taj2@email.psu.edu (Tim Jackson) (by way of Pit Schultz ) on Sun, 15 Jun 1997 23:38:49 +0200 (MET DST)

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<nettime> Working Cyberspace - Tim Jackson

Working Cyberspace

Tim Jackson

    In a society of simulation, fantasy does not replace reality; it
     precedes it.
                -- Derrick de Kerckhove

    The world as we see it is passing.
                -- Paul of Tarsus

I have been working hard lately. My back is sore. My eyes are dry, red, and
sensitive to light. My hands feel as if they have been locked into a fixed
curl. Yet, despite these physical ailments I am not physically tired. I
haven't even broken a sweat during all of my labors. Although my mind is
fatigued, I remain restless and find sleep difficult. My mind continues to
labor while my body remains in a suspended state of atrophy. You see, I live
and work in cyberspace.

I am writing this in a small town within a rural mountain range in
Pennsylvania. It is deep winter. It is 3:00 AM. I am not being paid to write
this, yet I am writing about work in cyberspace; I am working the concept of
cyberspace. I am an academic and this is spring break. This type of work is
a privilege, as is my profession in general. My work in cyberspace allows me
the opportunity to think about the conditions and implications of such work.
I am therefore no longer officially working, yet I labor on- virtually. You
see, there are no time clocks or bells ringing the end of the workday in one
of my several physical work-sites (in this case the one that is also my
home). Work in cyberspace runs on the endless digital march, the binary
on-off transition which breaks the otherwise cyclical flow of time/space.

Being in digital time differs from analog time in that events in digital
time exist without a horizon. Digital time occurs in sharp breaks and
contrasts from one state to another without the flow of analog time, such as
the slow procession of a sunset or the transition from a warm summer evening
to a chilly night. Imagine digital seasons or sunsets, where the sights and
sounds of one moment simply cease and those of ,another begin, when the
temperature changes from below freezing to a humid 98 degrees Fahrenheit in
an instant, or when the sun simply disappears and the moon shines. What if
we aged in a non-linear manner, jumping from infancy to late life and back
to pubescence in a manner of seconds or minutes or days?

The digital fragmentation of time/space in these examples illustrates the
schizophrenic dimension of life in cyberspace, where thoughts/events often
collide in a surreal manner. To a lesser degree, these are some of the
contradictions that my analog body experiences as my more digital mind works
in cyberspace. Even my text/thoughts begin to construct non-sequential
digital narrative structures despite my best efforts to stream an analog
path of ideas. For example, the way I jump from a story, to a quote, to more
theoretical considerations within this text illustrates the collision of
ideas within the digital domain of cyberspace. The nature of communication
in this context breaks with the traditional flow of ideas in an essay.

    Workers of the world, fan out.
                 -- Stewart Brand, The Media Lab: Inventing the Future at MIT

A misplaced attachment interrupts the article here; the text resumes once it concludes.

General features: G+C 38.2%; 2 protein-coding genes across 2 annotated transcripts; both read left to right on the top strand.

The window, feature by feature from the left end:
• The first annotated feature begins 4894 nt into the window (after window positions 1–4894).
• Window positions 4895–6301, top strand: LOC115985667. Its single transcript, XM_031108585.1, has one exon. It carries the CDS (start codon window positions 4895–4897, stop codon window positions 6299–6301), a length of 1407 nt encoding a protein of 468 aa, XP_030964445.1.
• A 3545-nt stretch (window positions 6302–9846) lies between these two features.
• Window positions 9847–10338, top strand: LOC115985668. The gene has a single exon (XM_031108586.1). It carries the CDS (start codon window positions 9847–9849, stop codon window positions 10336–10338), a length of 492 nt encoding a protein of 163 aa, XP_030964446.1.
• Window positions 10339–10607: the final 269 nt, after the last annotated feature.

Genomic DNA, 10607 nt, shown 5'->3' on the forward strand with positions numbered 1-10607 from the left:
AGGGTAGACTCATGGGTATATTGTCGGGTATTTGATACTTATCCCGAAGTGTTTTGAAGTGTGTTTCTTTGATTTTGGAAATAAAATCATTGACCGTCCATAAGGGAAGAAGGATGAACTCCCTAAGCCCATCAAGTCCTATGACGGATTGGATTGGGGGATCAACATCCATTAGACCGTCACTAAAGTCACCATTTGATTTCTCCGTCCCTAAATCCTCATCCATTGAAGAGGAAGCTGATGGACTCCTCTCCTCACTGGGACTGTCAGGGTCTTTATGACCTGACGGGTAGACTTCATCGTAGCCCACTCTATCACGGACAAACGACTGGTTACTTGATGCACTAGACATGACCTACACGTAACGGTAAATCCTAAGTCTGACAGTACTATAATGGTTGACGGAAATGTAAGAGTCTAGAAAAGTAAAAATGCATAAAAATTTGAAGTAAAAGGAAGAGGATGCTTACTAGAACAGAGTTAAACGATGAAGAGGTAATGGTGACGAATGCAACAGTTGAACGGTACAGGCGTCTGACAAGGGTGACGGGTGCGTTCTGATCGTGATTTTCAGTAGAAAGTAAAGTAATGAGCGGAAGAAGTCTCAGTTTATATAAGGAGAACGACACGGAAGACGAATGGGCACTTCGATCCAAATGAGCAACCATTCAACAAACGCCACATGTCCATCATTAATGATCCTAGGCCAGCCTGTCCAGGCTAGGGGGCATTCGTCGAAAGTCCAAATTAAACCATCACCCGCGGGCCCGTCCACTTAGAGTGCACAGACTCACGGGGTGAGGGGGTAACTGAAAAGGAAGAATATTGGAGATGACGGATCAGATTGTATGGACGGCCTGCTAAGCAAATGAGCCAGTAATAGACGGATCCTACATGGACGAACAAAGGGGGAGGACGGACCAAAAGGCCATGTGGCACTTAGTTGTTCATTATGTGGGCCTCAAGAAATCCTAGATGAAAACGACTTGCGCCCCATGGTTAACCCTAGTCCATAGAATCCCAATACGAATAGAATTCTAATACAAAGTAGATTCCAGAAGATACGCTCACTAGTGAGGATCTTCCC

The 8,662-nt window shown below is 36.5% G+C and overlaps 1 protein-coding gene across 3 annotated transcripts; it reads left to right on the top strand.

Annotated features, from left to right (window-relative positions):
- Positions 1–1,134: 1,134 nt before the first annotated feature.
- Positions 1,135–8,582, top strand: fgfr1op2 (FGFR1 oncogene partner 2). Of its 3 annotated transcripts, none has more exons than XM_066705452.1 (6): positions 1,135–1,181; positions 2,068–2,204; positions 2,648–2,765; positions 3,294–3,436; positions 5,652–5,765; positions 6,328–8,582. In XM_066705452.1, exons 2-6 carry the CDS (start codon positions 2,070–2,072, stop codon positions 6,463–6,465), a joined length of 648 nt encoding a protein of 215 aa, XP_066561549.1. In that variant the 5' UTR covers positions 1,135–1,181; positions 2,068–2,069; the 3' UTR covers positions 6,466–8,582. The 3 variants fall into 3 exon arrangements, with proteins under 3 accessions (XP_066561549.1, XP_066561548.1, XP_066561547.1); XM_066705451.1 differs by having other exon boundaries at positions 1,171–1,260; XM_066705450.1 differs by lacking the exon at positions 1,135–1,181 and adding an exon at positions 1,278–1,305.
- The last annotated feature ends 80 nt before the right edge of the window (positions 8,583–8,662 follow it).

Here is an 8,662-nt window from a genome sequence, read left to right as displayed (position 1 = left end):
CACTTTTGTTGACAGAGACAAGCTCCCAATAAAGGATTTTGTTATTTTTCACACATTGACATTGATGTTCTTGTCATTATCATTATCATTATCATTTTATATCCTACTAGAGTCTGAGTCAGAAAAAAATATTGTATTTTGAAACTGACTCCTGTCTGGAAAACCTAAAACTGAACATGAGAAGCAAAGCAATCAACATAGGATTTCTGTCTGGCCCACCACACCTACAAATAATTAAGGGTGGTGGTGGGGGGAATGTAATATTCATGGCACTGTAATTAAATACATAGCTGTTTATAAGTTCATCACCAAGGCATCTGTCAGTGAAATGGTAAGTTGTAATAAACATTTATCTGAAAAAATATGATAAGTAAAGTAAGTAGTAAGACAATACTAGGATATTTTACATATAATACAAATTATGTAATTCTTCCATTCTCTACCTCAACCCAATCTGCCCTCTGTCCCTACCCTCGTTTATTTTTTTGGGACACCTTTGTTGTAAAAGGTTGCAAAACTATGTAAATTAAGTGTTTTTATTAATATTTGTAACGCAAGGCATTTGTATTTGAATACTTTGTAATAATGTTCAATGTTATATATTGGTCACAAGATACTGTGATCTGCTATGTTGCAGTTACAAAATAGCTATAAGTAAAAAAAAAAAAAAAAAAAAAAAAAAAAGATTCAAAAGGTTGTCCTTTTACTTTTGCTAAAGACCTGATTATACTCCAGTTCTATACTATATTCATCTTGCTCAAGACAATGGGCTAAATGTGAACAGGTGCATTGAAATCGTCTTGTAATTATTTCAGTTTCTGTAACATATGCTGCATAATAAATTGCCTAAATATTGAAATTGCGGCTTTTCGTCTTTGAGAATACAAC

Work in cyberspace is schizophrenic in part because it gives the worker the
delusional sense of being simultaneously everywhere and nowhere. As a
result, working in cyberspace often leads to a withdrawal from the social
relationships which are normal to workers within physical public spaces and
communities. In a purely pragmatic sense, public spaces in many cities are
decaying due to the removal of the tax base by the rise of virtual business.
Homelessness and increased poverty and crime are other outgrowths of these
economic turns. The ongoing shift in North America from a manufacturing
economy which deals principally with the production of material goods, to
that of an information economy which produces and exchanges content, causes
serious shifts in the physical and social dimensions of labor and identity
politics. In the information economy, many workers are no longer required to
congregate in workplaces to do their jobs. The work of the body becomes
eclipsed by the work of the mind. At its worst, urban public spaces which
had traditionally been the sites for business are becoming dangerous
geographical zones which one must pass through to reach the bunker of one's
private space and/or cyberspatial worksite.

In late capitalist societies, the Internet provides the final terrain for
terrestrial colonization- the space of the individual and collective
conscious. The ability to sell virtual experiences via new forms of
entertainment media (e.g. CD-ROMS, video games, WebTV) or digital media in
its raw electronic state offers a most elegant form of commodity exchange,
requiring no material manufacture, little if any shipping costs, no
warehousing, and often using transient or flex-labor forces. Selling
material goods or services is a costly business, while selling ideas,
entertainment content, or the access to information through digital networks
is fast, cost efficient, and even environmentally more friendly.

Nicholas Negroponte describes this economic transition in his book Being
Digital as the "difference between bits and atoms." Negroponte's text exudes
a class bias, written towards the target populations of "executives,
politicians, and parents" (read rulers, rulers, and consumers). Using
examples such as Evian water to illustrate how difficult this business of
selling atoms is, he notes that by "early in the next millennium your right